So I hoped for a similar intellectually exciting encounter with Judt's new volume, Ill Fares the Land. I can't say I found it, but Professor Judt (New York University) has forced me to work at thinking yet more about what has shaped my society and hence why I can't fully find accord with his prescriptions.
Judt's title is from a 1770 Oliver Goldsmith poem, The Deserted Village.
Goldsmith was bemoaning appropriation of common land by wealthy landowners in order to run their herds on land once shared by all, a movement that drove English peasants out of their rural villages and into wage labor in the rising industrial economy. This forced social change was an experience of violent degradation for most who involuntarily lived it, even if their descendants eventually benefited. Goldsmith looked on with horror -- and what to us must appear as hopeless nostalgia for a social system that was passing away/being killed.
This morning the New York Times led with a slightly gloating screed on the impending doom of the Western European welfare state. Is Judt simply striking a note similar to Goldsmith's, engaging in a sort of prospective nostalgia, seeing moral collapse ahead for a continent that since 1945 has replaced perpetual war and insecurity with a social contract that guarantees peace and prosperity to most people?
Judt bemoans the poverty of ideas we are able to offer in response to decline of trust in government and the accompanying privatization of what welfare state systems treated as public trusts -- education, poverty-reduction, health and welfare.
Throughout, Judt lumps the social supports created in the United States by FDR's New Deal and LBJ's Great Society into the same category as the much more developed welfare states of Western Europe. Though at times this seems plausible, I think my failure to embrace this book derives from a sense that the equation rings false. What was going on over here is not really comparable, for good or ill.
Thus, I think he is insightful about how the Depression and World War II did create a morally unified United States.
But Judt's insistence that young Western European beneficiaries of state-facilitated peace and posterity childishly chafed in the 1960s at the prosaic achievements of their elders, undermining them in favor of a selfish individualism, don't ring nearly so true about the 1960s generation in the United States whatever our psychedelic excesses. Here's the indictment:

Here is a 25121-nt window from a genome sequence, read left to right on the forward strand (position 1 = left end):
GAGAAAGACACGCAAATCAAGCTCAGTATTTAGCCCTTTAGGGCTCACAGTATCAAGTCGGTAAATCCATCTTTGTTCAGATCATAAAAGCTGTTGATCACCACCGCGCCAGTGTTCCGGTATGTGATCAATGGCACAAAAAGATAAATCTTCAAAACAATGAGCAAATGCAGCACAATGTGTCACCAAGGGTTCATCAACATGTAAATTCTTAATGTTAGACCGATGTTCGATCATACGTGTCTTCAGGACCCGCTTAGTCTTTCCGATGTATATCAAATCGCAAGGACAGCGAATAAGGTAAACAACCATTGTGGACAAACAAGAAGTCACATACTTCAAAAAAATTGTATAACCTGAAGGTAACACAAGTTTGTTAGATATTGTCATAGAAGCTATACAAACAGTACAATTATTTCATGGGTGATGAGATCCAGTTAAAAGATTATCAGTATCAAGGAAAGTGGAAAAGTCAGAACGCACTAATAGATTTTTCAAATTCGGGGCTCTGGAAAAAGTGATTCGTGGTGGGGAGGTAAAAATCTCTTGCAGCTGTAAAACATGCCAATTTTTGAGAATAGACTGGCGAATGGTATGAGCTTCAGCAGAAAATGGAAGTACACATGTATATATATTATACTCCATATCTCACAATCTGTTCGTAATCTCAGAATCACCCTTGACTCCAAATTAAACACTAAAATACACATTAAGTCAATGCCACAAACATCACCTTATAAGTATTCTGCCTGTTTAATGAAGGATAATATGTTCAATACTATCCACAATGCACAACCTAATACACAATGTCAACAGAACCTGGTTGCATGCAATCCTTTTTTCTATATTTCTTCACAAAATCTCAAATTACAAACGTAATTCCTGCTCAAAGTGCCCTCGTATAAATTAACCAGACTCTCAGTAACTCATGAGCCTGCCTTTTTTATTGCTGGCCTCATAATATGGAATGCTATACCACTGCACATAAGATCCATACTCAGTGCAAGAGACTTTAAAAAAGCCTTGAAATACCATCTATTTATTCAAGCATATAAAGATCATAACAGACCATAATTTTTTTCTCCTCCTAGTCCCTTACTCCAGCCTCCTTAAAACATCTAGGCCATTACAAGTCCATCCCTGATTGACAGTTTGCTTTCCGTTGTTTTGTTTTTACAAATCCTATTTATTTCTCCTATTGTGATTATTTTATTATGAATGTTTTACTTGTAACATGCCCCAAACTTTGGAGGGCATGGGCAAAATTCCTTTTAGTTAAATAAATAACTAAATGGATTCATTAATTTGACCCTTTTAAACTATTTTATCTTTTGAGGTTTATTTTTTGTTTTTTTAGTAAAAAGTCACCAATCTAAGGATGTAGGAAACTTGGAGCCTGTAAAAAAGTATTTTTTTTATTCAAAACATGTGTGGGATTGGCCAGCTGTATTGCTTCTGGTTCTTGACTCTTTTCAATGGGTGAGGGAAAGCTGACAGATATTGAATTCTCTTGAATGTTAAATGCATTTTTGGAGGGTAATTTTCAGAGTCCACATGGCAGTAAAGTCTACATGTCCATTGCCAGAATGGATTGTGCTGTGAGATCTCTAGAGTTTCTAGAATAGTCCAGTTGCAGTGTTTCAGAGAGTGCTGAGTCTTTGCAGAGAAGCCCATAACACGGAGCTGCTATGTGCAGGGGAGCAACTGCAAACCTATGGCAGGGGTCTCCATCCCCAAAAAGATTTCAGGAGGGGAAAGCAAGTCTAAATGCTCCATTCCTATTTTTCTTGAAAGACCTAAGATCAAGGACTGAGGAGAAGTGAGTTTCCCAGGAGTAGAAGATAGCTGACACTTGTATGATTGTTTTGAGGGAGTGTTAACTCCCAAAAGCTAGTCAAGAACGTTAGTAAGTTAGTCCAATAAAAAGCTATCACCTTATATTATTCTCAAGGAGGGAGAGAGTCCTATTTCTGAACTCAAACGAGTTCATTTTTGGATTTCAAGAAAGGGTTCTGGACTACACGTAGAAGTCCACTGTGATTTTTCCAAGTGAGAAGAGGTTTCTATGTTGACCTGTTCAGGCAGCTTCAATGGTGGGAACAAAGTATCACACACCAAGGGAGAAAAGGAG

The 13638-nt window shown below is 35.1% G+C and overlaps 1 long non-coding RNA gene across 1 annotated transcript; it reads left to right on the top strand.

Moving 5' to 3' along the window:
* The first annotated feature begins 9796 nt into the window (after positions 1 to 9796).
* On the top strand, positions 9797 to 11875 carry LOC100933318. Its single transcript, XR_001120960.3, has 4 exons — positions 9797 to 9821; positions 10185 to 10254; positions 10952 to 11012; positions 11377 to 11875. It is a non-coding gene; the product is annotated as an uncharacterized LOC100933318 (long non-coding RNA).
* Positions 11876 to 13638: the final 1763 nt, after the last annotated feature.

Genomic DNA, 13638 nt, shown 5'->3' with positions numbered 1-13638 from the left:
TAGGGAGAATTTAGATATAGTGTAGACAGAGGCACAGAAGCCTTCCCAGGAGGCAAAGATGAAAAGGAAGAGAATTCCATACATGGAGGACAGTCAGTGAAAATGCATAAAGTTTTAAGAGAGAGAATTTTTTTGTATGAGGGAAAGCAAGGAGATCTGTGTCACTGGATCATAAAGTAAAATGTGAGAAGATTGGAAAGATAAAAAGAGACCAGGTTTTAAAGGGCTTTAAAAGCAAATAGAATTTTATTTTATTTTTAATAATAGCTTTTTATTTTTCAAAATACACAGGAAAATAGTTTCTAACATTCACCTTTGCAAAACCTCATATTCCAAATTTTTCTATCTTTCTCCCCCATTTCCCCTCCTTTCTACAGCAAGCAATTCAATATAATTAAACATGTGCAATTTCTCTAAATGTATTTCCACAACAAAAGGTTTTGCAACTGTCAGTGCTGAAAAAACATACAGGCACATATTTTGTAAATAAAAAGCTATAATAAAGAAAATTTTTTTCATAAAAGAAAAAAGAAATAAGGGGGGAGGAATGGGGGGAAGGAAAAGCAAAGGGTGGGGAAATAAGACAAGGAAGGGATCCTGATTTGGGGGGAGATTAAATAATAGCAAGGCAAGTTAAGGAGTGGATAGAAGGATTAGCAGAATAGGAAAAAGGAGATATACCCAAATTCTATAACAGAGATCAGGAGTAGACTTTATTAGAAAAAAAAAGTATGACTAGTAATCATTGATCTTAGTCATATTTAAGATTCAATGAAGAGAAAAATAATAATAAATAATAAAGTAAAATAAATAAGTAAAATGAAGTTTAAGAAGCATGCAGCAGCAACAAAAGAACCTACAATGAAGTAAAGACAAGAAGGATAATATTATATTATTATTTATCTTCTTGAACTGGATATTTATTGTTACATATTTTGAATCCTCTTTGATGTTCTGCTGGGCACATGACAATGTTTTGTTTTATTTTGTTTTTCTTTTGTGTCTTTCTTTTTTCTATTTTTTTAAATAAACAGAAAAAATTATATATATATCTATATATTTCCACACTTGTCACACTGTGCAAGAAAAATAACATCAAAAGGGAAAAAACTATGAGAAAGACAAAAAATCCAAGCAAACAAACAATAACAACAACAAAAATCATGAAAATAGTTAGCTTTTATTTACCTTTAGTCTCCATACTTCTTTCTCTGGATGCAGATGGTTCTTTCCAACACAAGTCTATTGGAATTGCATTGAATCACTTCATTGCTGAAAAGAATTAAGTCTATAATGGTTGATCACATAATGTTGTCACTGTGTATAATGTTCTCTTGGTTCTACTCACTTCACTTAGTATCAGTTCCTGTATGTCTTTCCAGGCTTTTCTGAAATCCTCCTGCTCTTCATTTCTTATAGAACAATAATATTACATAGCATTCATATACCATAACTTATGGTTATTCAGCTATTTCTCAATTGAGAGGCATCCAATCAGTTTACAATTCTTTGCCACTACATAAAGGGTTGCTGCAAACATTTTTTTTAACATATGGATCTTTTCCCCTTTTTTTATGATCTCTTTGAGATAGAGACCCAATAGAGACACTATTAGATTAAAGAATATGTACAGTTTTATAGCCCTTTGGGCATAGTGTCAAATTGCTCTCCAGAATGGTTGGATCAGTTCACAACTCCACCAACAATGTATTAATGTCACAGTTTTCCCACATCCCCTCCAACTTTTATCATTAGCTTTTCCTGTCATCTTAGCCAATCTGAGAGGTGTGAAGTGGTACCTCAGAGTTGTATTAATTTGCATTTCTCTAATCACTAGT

I can't evaluate how fair that is about Europeans, but it simply is inadequate to explain the 60s generation in the States. We fed off the energy of the civil rights movement, the struggle to overturn the country's original sin of white supremacy that had marked every phase of our society's development. And through the heroic efforts primarily of African-Americans, racial oppression's legal pillars were toppled. Subsequent movements for gender justice took their cue from this surprising, costly, victory.
And concurrently, that generation came to understand it lived in an illegitimate empire fighting an immoral war under lying leadership. Sure, not everyone, possibly not even a majority, ever took in the full implications of the perfidy of Vietnam -- but confidence and trust in the state was broken, probably for good -- and for good, legitimate, reason.
Judt simply doesn't seem willing to take these broken realities seriously. And the broken legitimacy of the United States, much reinforced under the post-democratic, strictly rapacious incarnation of state that has existed since Reagan, is the context in which people in the United States must struggle to imagine a moral state and moral society. I think this context is simply different than the European one from which Judt takes primary reference in this book.
He does offer a discussion that seems to offer a point of departure for future movements for a more just state and society.
Can we conceive of alternative sources of authority to the rule of force and private wealth? What would such a society look like? How would we live? Striving to answer those questions is as much part of winning a different future as organizing and agitating. On that, I can agree with Professor Judt.